We are quite fortunate to have quite a few local breweries near to us is Chesterfield. One of these local beer producers is Spire Brewery. They have a brewery tap (a pub that is tied to them and serves their beer) in New Tupton, not far from Chesterfield, called the Britannia. It is here that we usually get to sample some of their excellent beers. One of our favourites at the moment is Dark Side of the Moon.
Spire Brewery Ltd is based in two industrial units in Staveley, near Chesterfield, Derbyshire. The owner and head brewer is David McLaren, an ex secondary school teacher and member of the Her Majesty’s Scots Guards. He was a home brewer before finally taking the plunge and starting up as a professional brewer; brewing their first batch of beer in March 2006. Since then their 10 barrel plant has produced some great beers and have gained fans all over the UK.
Spire use only natural ingredients – only malt, hops, yeast & water and no artificial additives. They are also as environmentally friendly as they can be – they are as energy efficient as possible and mainly supply beers to local outlets to cut down on transport (known as low beer miles). They produce a range of regular, seasonal and special beers, mostly in cask form, but some can also be purchased in bottles too.
Of their range you may see Sgt. Pepper Stout (a rich dark stout with real pepper at 5.5% ABV), Land of Hop and Glory (a golden hoppy ale at 4.5% ABV) and Nocturne Porter (a smooth coffee flavoured beer at 5.7% ABV).
*A Bit of Background*
To fit in with the musical background of the brewer and his partners, a lot of their beers have a musical connection to their name. For example we have Twist and Stout, Whiter Shade of Pale and Overture. Dark Side of the Moon fits this theme perfectly – it is a dark beer, so the Pink Floyd song was just made for it!
Dark Side weighs in at 4.3% ABV and is brewed using Fuggles and Goldings hops. It is brewed in the style of a Mid Ale – a beer brewed to be less hoppy than a bitter, stout or porter. Milds do generally tend to be lower in strength than other beers and are often darker in colour – but this is not always the case as there are strong Milds (like Sarah Hughes Dark Ruby) and light coloured Milds (like Timothy Taylor Golden Best). Milds were very popular in the 19th century and the early years of the 20th century. Their popularity waned in the latter half of the 20th century and it seemed as though Mild was dying out as a beer style.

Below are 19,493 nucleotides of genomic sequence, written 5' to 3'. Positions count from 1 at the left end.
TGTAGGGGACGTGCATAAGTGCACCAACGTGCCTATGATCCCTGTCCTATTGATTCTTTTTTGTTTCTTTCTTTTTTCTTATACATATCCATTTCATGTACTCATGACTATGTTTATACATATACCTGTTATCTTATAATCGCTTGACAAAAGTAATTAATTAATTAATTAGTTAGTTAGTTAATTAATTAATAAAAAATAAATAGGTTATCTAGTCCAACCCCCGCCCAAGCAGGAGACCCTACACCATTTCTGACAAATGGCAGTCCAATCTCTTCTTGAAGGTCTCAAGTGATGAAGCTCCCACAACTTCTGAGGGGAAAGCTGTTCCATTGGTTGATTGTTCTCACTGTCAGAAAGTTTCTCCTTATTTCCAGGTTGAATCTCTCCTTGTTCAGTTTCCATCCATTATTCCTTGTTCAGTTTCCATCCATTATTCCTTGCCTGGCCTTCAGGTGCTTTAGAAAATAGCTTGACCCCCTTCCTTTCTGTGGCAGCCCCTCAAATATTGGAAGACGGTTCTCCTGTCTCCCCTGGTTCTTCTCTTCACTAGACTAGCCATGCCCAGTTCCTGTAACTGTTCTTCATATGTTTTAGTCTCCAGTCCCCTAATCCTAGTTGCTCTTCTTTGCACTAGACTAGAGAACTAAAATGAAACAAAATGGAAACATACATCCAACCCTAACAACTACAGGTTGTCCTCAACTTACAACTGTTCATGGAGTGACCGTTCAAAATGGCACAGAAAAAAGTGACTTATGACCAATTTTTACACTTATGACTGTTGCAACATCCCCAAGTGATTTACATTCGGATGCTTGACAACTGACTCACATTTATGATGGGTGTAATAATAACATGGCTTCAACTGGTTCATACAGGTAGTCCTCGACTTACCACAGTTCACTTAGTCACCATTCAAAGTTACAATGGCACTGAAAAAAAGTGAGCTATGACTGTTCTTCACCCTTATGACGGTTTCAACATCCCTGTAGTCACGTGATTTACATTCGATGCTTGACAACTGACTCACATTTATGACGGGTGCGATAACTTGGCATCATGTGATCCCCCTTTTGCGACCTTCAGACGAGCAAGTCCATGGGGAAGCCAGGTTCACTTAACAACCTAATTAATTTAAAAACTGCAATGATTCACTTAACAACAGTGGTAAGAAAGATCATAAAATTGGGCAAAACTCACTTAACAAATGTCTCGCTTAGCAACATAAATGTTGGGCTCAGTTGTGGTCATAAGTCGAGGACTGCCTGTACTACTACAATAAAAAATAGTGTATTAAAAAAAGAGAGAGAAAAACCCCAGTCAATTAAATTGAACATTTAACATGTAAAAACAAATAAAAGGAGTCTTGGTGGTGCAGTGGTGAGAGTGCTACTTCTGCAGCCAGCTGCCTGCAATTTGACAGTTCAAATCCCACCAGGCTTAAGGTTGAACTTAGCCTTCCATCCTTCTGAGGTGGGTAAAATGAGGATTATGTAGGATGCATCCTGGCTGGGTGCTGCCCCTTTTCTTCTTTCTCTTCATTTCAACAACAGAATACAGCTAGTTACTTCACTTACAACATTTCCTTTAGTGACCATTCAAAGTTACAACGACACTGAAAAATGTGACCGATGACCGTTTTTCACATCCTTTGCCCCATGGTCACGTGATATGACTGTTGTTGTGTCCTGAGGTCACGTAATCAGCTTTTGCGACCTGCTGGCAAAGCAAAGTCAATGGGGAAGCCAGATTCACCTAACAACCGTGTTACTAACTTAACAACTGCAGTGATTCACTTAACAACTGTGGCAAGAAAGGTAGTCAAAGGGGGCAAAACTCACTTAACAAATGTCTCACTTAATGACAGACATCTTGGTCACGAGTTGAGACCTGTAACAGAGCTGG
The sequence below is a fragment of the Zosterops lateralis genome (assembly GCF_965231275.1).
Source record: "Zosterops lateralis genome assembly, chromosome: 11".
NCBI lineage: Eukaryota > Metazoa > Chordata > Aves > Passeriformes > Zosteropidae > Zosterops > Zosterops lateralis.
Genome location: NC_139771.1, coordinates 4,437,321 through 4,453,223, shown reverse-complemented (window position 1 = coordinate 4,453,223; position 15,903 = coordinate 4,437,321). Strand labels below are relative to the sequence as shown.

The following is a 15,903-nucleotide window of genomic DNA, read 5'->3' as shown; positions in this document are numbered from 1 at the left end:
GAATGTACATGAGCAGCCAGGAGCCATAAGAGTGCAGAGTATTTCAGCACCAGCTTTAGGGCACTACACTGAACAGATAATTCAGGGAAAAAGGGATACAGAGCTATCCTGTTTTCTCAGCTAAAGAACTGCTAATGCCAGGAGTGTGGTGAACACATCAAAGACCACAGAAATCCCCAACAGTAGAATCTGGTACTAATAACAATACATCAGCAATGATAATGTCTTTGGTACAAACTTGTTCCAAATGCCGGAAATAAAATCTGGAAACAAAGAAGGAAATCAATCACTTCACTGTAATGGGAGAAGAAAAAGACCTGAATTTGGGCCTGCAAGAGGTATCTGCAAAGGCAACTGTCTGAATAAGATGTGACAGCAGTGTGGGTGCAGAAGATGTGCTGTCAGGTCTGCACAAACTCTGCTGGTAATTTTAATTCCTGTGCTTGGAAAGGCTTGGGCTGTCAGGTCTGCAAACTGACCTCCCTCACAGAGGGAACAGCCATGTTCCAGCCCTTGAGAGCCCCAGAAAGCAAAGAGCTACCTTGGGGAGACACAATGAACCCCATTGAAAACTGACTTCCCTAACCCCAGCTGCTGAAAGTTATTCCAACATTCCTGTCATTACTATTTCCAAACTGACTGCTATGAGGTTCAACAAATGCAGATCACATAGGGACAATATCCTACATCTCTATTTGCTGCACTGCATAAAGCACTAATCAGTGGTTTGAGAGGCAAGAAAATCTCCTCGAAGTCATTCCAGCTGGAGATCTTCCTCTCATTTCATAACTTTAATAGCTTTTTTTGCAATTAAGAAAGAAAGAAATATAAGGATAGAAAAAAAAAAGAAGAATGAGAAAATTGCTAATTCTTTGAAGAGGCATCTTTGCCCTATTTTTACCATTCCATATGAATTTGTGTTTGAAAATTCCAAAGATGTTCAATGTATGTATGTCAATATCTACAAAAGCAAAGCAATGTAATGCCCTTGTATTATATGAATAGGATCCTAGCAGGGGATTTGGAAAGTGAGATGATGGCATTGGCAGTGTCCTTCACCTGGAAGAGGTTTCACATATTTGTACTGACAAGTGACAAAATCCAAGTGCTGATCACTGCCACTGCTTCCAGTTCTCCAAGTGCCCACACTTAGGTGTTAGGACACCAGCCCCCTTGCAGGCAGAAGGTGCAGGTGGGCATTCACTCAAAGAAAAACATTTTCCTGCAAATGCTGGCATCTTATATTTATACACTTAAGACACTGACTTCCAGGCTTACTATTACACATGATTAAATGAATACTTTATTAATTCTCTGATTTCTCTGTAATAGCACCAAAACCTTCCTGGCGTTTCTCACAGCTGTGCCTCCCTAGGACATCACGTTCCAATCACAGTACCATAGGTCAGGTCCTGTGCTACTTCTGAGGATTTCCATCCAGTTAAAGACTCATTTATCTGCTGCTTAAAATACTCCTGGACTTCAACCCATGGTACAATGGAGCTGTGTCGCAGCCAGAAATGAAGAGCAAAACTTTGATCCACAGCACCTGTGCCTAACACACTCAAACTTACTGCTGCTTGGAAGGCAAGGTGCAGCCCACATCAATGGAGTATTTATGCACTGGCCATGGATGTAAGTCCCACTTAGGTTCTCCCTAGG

The trend is being bucked recently and Milds seem to be enjoying a resurgence in recent years – more breweries are producing Milds and one was even named Champion Beer of Britain at the 2007 Great British Beer Festival (for Hobsons Mild).
*Look, Aroma & Texture*
Looks wise, Dark Side is a deep ruby coloured beer with a small off white coloured head. Aroma has hints of toffee, chocolate and slightly sweet biscuity roasted malt. Texture is light to medium bodied, with very little carbonation.
*Tange’s Taste Test*
Dark Side is an easy to drink beer with a good mix of flavours. Initially it is quite sweet, with a good amount of toffee and caramel sweetness. This leads to an increasing dryness, ending with a finish that combines the bitter with that underlying sweetness. The aftertaste is quite short lived, but is also mellow and quite rich.
WHAT I THINK
As I said before Dark Side is easy to drink and is very moreish. It is a good beer to drink over a session and the subtle, but interesting flavours work very well together. The colour is very pleasing to the eye and the taste is as good the beautiful deep ruby colour of the pint in the glass. I have sampled Dark Side of the Moon many times and have always found it to be a well crafted example of a Mild Ale – not too strong, not too hoppy, but with bags of flavour and lots to offer.
My last few pints of Dark Side have been enjoyed in the Britannia at Tupton, where we pay 2.10 a pint for beers of this strength. The good thing about this pub is that the price is based on the strength of the beer, so you know where you are when choosing what to drink. We have paid anything between this price and 2.50 for a pint, depending on where we are at the time – prices unfortunately vary considerably from pub to pub a lot these days! Expect to pay anywhere between the two prices and you won’t be far wrong.
I have no hesitation in recommending Dark Side of the Moon, whether you are a Mild fan or not. The subtler flavours make it a good stepping stone into drinking darker beers – it isn’t as strong tasting as a Stout or as astringent as some Bitters can be. What you really need to do is give it a try and decide for yourself.
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